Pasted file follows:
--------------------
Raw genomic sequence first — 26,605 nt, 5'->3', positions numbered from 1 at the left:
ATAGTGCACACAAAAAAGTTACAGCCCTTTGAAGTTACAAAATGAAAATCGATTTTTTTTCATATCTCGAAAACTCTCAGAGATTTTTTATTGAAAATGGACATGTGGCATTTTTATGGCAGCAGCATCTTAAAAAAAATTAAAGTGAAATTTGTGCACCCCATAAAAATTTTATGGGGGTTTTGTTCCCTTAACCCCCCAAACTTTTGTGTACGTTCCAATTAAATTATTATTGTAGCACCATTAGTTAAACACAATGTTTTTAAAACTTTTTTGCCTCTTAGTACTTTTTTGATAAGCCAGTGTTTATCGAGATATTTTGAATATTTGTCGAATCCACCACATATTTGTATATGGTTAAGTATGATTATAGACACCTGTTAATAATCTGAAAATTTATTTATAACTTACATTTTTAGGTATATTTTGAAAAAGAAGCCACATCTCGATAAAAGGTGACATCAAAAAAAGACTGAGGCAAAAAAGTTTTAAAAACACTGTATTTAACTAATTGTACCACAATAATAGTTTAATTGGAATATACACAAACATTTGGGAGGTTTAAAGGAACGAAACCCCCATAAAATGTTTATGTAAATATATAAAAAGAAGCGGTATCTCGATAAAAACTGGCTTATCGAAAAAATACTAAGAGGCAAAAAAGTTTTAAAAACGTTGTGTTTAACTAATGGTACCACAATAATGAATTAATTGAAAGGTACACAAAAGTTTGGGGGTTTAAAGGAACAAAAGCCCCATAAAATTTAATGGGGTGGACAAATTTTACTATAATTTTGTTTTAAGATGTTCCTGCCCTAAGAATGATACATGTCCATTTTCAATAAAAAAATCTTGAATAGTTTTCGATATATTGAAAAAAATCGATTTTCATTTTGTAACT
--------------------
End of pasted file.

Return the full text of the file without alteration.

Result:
Raw genomic sequence first — 26,605 nt, 5'->3', positions numbered from 1 at the left:
ATAGTGCACACAAAAAAGTTACAGCCCTTTGAAGTTACAAAATGAAAATCGATTTTTTTTCATATCTCGAAAACTCTCAGAGATTTTTTATTGAAAATGGACATGTGGCATTTTTATGGCAGCAGCATCTTAAAAAAAATTAAAGTGAAATTTGTGCACCCCATAAAAATTTTATGGGGGTTTTGTTCCCTTAACCCCCCAAACTTTTGTGTACGTTCCAATTAAATTATTATTGTAGCACCATTAGTTAAACACAATGTTTTTAAAACTTTTTTGCCTCTTAGTACTTTTTTGATAAGCCAGTGTTTATCGAGATATTTTGAATATTTGTCGAATCCACCACATATTTGTATATGGTTAAGTATGATTATAGACACCTGTTAATAATCTGAAAATTTATTTATAACTTACATTTTTAGGTATATTTTGAAAAAGAAGCCACATCTCGATAAAAGGTGACATCAAAAAAAGACTGAGGCAAAAAAGTTTTAAAAACACTGTATTTAACTAATTGTACCACAATAATAGTTTAATTGGAATATACACAAACATTTGGGAGGTTTAAAGGAACGAAACCCCCATAAAATGTTTATGTAAATATATAAAAAGAAGCGGTATCTCGATAAAAACTGGCTTATCGAAAAAATACTAAGAGGCAAAAAAGTTTTAAAAACGTTGTGTTTAACTAATGGTACCACAATAATGAATTAATTGAAAGGTACACAAAAGTTTGGGGGTTTAAAGGAACAAAAGCCCCATAAAATTTAATGGGGTGGACAAATTTTACTATAATTTTGTTTTAAGATGTTCCTGCCCTAAGAATGATACATGTCCATTTTCAATAAAAAAATCTTGAATAGTTTTCGATATATTGAAAAAAATCGATTTTCATTTTGTAACT